Bruce Willis is planning to sue iTunes developers, Apple.
No, it’s not the plot for the latest Die Hard blockbuster, but instead the Hollywood star will be playing himself in an upcoming courtroom saga.
In another case of truth being stranger than (pulp) fiction, News Ltd reports that Willis is considering legal action against technology giants Apple after realising that he won’t be able to bequeath his digital music collection to his daughters in his will.
Willis recently discovered that legally, he does not own the material he has paid for on Apple’s iTunes store in the traditional unspoken contract of a purchase, but instead that the material bought on iTunes is only ‘leased.’
The fine print of the terms and conditions that users typically skip over when they agree to buying music online, in fact makes clear that music purchased on iTunes is merely borrowed by the user and not to be shared or passed on to others.
Willis, who has reportedly built a sizeable music collection through thousands of dollars of purchases on to “many, many iPods” is keen to be able to pass on his vast collection to his daughters, Rumer, Scout and Tallulah (there’s a band name for you!) but the legal ramifications of the iTunes store means that he’d be technically breaking the law if he were to do so.
The notable silver screen hero has assembled a legal team to help tackle Apple and his unique problem, one approach is establishing his family trusts as the “holders” of his downloaded music, while another is enabling legal action in five US states to give downloaders more rights when it comes to digital downloads.
Of course, Apple is no small legal small-fry and could be the biggest, most powerful foe that Willis has faced – both on and off screen – yet.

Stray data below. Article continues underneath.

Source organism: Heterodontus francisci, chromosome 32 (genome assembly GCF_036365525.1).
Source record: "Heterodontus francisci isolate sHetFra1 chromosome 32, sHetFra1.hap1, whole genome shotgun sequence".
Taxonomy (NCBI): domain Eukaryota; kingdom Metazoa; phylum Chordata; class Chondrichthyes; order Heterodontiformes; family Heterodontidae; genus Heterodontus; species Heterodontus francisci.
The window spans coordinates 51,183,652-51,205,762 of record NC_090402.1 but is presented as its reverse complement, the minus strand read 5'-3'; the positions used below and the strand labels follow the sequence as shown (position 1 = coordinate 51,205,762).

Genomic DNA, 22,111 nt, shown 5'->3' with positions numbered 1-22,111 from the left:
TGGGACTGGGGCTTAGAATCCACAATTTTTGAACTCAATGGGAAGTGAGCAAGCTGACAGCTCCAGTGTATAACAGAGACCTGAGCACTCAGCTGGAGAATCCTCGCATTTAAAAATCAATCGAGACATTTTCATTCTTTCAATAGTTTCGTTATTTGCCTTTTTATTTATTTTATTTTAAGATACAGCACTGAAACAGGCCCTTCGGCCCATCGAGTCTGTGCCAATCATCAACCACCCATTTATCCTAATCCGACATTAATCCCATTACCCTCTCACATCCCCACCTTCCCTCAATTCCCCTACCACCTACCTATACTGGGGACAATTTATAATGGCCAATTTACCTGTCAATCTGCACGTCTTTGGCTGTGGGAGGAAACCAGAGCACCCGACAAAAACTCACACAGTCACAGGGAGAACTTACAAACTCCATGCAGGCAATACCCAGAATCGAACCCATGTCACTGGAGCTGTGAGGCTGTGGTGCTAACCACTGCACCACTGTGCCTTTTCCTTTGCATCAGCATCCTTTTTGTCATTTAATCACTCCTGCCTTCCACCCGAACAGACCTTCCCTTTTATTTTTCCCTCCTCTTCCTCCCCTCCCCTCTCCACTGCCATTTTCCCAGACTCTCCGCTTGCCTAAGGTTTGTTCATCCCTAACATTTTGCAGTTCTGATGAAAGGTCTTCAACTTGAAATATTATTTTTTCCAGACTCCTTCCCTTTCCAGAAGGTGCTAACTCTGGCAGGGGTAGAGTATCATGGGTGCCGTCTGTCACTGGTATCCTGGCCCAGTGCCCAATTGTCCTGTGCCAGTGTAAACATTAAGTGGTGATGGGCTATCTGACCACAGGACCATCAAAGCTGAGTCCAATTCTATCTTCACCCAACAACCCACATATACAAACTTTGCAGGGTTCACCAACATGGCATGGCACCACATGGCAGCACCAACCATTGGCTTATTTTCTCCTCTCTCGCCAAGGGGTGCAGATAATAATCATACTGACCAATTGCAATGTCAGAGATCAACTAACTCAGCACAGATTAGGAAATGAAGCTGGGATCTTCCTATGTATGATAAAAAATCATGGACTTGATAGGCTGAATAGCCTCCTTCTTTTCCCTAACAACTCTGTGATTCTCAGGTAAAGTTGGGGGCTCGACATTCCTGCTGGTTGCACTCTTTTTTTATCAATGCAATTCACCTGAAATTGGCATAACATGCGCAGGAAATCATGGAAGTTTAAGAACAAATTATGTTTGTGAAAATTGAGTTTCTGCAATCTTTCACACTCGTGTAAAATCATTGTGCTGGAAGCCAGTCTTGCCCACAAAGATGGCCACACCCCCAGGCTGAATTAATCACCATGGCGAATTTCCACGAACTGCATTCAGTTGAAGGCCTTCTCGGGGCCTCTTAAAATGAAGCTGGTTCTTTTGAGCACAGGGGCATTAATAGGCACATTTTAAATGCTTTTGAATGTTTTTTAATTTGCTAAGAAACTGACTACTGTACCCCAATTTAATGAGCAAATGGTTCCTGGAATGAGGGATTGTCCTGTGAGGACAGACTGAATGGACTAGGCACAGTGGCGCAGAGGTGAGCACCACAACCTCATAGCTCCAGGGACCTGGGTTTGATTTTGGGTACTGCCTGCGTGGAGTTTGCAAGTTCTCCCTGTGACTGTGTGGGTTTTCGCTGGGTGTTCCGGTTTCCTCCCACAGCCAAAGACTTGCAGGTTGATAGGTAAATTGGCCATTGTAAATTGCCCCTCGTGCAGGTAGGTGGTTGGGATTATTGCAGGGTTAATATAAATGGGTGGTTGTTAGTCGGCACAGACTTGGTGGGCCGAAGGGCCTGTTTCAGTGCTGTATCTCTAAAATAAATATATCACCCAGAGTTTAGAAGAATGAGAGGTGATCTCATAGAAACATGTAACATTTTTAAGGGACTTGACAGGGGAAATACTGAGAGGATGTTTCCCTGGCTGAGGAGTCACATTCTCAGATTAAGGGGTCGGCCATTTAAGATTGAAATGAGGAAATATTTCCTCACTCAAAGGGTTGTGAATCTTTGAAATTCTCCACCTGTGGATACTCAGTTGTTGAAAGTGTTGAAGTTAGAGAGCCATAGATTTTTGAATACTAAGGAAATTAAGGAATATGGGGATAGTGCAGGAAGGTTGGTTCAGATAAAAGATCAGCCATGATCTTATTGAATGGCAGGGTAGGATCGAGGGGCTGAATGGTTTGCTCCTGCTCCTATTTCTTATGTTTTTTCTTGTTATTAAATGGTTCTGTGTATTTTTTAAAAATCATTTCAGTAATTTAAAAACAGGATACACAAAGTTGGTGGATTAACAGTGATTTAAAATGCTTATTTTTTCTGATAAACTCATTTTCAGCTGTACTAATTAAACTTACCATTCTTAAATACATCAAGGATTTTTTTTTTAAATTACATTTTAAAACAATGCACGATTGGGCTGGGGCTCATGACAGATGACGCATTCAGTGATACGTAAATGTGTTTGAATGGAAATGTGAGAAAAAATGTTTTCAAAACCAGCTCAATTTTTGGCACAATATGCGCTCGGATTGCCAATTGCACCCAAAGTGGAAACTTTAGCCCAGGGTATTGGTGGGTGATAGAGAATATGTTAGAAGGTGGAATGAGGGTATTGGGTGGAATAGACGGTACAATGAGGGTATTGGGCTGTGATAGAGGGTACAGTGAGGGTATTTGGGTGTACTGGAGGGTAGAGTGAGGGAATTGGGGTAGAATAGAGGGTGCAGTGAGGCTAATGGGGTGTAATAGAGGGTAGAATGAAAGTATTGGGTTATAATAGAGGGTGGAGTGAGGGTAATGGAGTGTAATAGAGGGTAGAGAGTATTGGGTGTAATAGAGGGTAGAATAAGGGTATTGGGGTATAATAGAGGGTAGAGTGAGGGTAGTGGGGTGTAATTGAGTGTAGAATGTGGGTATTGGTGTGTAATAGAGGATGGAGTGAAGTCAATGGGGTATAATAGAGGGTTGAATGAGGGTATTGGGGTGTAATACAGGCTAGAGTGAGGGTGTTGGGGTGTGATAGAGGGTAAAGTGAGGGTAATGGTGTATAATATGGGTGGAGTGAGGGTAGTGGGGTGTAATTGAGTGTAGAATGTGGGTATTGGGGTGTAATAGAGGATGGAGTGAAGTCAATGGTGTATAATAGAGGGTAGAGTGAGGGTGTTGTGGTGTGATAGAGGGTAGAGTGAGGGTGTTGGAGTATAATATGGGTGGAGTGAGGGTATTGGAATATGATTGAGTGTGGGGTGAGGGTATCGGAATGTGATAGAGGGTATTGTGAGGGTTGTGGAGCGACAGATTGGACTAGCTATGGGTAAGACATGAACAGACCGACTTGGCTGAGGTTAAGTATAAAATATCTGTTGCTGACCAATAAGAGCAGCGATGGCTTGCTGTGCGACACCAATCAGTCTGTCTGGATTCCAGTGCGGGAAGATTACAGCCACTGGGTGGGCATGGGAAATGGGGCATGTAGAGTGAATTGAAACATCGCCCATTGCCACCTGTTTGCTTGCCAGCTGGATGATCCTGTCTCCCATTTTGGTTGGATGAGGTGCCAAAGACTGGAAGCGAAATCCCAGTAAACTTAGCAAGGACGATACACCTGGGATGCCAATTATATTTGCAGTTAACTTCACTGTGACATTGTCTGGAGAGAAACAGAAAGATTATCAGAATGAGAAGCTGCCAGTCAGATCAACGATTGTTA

They have the ability to freeze out iTunes accounts users if it believes their accounts are being misused, and already has several restrictive measures in place that relate to the transferring of mp3 files to iPods, as well as other media such as movies, podcasts and e-books to the likes of Amazon’s Kindle.
Willis’ dilemma is representative of the larger problems individuals can face as the sales and popularity of digital media continues to balloon, with the issues of digital ownership becoming an ever-murkier legal conundrum.
The 57-year-old Willis involvement in the music world, as part of his blues band Loose Goose and more recently as a member of The Accelerators, means that he’s more passionate and understanding than most movie A-listers when it comes to the rights of song ownership; and though it might read like a publicity stunt, Willis is serious about taking up his legal stoush.
The ramifications if he’s successful in his court battle will reach far beyond Willis and his three daughters, but to the millions of music lovers who use iTunes and download music online; leaving many to holler, “yippee ki-yay muthaf#%er!”
UPDATE: Apparently the story is false, with Willis’s wife on Twitter appearing to pour cold water on the news. But the question over digital ownership after-death remains, and it’s a discussion that will only become louder as time goes on.
@richied_ it’s not a true story
— Emma Heming-Willis (@EmmaHeming) September 3, 2012
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